Understanding your risks for brain disorders and how to improve your brain health.
Perhaps you grew up with an elderly aunt who everyone said was “dotty.” Or maybe you lost your grandmother to Alzheimer’s, or are currently dealing with your mother’s gradual slide into dementia. If so, it’s critical that you understand your own risks for Alzheimer’s disease and related brain disorders.
“It’s not uncommon for us to recall a loved one with dementia,” notes Demetrius Maraganore, MD, FAAN, Co-Director of the Tulane Center for Clinical Neurosciences and Professor of Neurology. “And the million dollar question is what we can do to prevent it.”
Dr. Maraganore’s Tulane clinical practice is in brain health and the evaluation and management of memory disorders, including Alzheimer’s disease. His passion is helping patients achieve successful brain aging by preventing cognitive decline and dementia in at-risk persons.
Understanding Your Risks
Data published by the Alzheimer’s Association estimates that at any age, women have twice the risk for developing the disease than men. The most startling fact is that from age 85, 1 in 5 women and 1 in 10 men will develop Alzheimer’s in their lifetime. And while not every study confirms these general differences, most show that women are more predisposed to the disease, even when taking life expectancies into account.
These differences may be due in part to sex hormones, as estrogen and testosterone seem to protect the brain from age-related cell death. Comments Dr. Maraganore, “Men continue to produce sex hormones throughout their lives, but women stop producing them during menopause (usually occurring between ages 45 and 55), and so lose estrogen’s protective effects. The high risk is also found in women who have had their ovaries removed.”
Every human being inherits one copy of every gene from their mother and one from their father. And of the thousands of genetic variations, Apolipoprotein (ApoE) is the major genetic determinate whether a person will develop dementia in their lifetime or not. In simplistic terms, if you inherit one copy of these key genetic variations, you have a 25% greater lifetime risk of developing Alzheimer’s. If you inherit two copies, the risk increases to 50% or greater.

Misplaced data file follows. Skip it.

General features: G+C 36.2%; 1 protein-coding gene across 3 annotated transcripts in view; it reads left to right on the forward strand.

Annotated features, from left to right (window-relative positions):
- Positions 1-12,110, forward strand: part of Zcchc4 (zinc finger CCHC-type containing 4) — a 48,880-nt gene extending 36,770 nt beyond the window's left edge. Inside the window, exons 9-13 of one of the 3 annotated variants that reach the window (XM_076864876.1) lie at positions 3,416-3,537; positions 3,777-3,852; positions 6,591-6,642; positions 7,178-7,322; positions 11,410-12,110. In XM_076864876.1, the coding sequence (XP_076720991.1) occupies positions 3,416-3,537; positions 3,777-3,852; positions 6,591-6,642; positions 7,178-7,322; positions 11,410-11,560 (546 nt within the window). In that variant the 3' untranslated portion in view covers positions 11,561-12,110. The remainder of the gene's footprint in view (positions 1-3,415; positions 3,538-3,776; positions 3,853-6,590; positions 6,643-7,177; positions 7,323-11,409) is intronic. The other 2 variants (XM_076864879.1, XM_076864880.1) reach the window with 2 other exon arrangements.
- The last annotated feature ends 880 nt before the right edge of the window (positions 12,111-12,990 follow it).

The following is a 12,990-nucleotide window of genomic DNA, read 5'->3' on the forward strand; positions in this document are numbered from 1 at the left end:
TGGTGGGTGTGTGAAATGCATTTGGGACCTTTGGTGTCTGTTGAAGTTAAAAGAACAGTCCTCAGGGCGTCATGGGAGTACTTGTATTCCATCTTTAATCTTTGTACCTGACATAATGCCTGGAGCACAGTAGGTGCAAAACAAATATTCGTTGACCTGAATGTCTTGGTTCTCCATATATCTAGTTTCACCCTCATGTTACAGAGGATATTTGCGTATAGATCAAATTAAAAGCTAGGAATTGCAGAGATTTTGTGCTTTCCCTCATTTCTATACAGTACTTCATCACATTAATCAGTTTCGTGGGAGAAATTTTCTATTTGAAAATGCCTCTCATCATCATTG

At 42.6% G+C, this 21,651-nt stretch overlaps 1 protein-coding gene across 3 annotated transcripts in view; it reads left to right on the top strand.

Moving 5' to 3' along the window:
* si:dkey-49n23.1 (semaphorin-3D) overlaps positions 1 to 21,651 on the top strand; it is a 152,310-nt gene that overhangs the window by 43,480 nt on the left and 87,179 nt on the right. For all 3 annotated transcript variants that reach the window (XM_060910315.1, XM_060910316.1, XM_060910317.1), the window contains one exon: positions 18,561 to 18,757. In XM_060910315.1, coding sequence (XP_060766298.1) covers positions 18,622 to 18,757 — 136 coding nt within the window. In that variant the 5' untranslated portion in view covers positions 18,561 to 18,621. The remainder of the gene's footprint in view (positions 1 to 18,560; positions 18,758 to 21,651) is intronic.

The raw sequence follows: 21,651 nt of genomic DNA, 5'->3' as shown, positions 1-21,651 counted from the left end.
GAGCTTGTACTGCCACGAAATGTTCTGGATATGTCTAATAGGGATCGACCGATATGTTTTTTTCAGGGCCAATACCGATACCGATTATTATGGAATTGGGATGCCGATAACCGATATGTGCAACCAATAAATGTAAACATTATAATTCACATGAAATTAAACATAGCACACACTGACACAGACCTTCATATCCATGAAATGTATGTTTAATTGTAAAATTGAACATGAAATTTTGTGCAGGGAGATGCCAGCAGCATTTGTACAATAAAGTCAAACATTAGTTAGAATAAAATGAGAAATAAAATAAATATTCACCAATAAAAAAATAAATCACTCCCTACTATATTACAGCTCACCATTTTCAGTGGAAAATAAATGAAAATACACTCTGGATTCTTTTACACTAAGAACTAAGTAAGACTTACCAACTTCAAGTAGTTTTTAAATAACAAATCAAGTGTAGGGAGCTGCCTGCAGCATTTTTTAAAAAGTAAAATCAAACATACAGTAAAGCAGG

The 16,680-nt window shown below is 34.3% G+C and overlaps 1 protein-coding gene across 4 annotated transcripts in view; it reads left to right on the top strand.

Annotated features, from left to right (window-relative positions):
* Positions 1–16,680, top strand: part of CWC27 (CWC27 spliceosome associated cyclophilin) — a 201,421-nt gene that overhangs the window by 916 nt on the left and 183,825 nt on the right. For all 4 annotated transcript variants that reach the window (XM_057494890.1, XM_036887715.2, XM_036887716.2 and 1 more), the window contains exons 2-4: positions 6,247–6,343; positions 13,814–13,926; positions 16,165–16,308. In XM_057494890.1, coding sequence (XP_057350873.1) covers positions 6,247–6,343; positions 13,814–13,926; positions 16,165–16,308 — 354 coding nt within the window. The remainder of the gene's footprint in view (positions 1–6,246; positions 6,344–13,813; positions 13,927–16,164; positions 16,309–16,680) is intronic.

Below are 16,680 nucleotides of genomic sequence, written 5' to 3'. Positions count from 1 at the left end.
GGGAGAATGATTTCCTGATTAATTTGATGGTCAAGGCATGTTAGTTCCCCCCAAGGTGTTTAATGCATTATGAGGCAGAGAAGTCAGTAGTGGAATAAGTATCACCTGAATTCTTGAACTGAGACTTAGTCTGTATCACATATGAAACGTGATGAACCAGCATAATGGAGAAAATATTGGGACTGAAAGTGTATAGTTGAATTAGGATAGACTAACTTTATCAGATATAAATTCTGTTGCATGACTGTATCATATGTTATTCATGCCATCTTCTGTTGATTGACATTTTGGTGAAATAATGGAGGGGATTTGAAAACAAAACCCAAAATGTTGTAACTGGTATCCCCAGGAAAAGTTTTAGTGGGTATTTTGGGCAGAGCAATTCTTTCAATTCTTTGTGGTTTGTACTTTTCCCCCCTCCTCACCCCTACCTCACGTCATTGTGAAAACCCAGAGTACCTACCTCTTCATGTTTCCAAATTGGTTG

Within the general population (through our unique inherited genetic variations), the risk of developing the disease translates to 20% of people having moderate risk, 5% a high risk, and 75% having a low risk.
Another Key Factor?
Aging. Most cases of dementia and Alzheimer’s aren’t seen until age 65 or older, and “early onset dementia” (younger than age 65) is unusual.
Improving Your Brain Health
While scientists don’t yet have the ability to reengineer people’s genomes, one-third of Alzheimer’s cases are preventable. For them – and even for those two-thirds who are predisposed to risk of the disease – by modifying health risk factors, the odds of developing and delaying the onset of the disease can be reduced so that it doesn’t occur until after their death, or later in life.
Among the related brain disorder risk factors that can be modified for better brain health are:
- Heart disease/hypertension
- High cholesterol
- Excessive alcohol consumption
- Poor nutrition
- Head injuries
- Sleep deprivation
- Physical inactivity
More than anything, dementia is a complex trait. There is no one factor that is deterministic of risk; it might not be estrogen (or hormones) that create the higher risk in women. And then there are mitigating factors for developing dementia, including getting sufficient levels of Vitamin D, being physically active, getting adequate sleep, staying mentally engaged, playing a musical instrument, eating nutritious foods (and adhering to the Mediterranean diet in particular), and more.
On a good note, Dr. Maraganore explains, “research has shown that healthy habits earlier in life can positively impact brain health later in life,” and that’s why Tulane Neurology formed the Brain Health Program with two clinics.
The program offers a range of assessments that provides a profile of an individual’s dementia risks. A team of specialists then works with each patient to modify those risks, and through a personalized medical approach, improve their brain health. Dr. Maraganore proudly notes that, “through 20 or more interventions, we can personalize an individual’s health needs and reduce their susceptibility for brain disease by 50-60%.”
Patients can self-refer; a physician’s referral is not required. For more information, see TulaneNeuro.com.
Tulane Brain Health Program has two locations:
Metairie at East Jefferson Hospital (504.503.7001)
Covington at Lakeview Hospital (985.951.3222)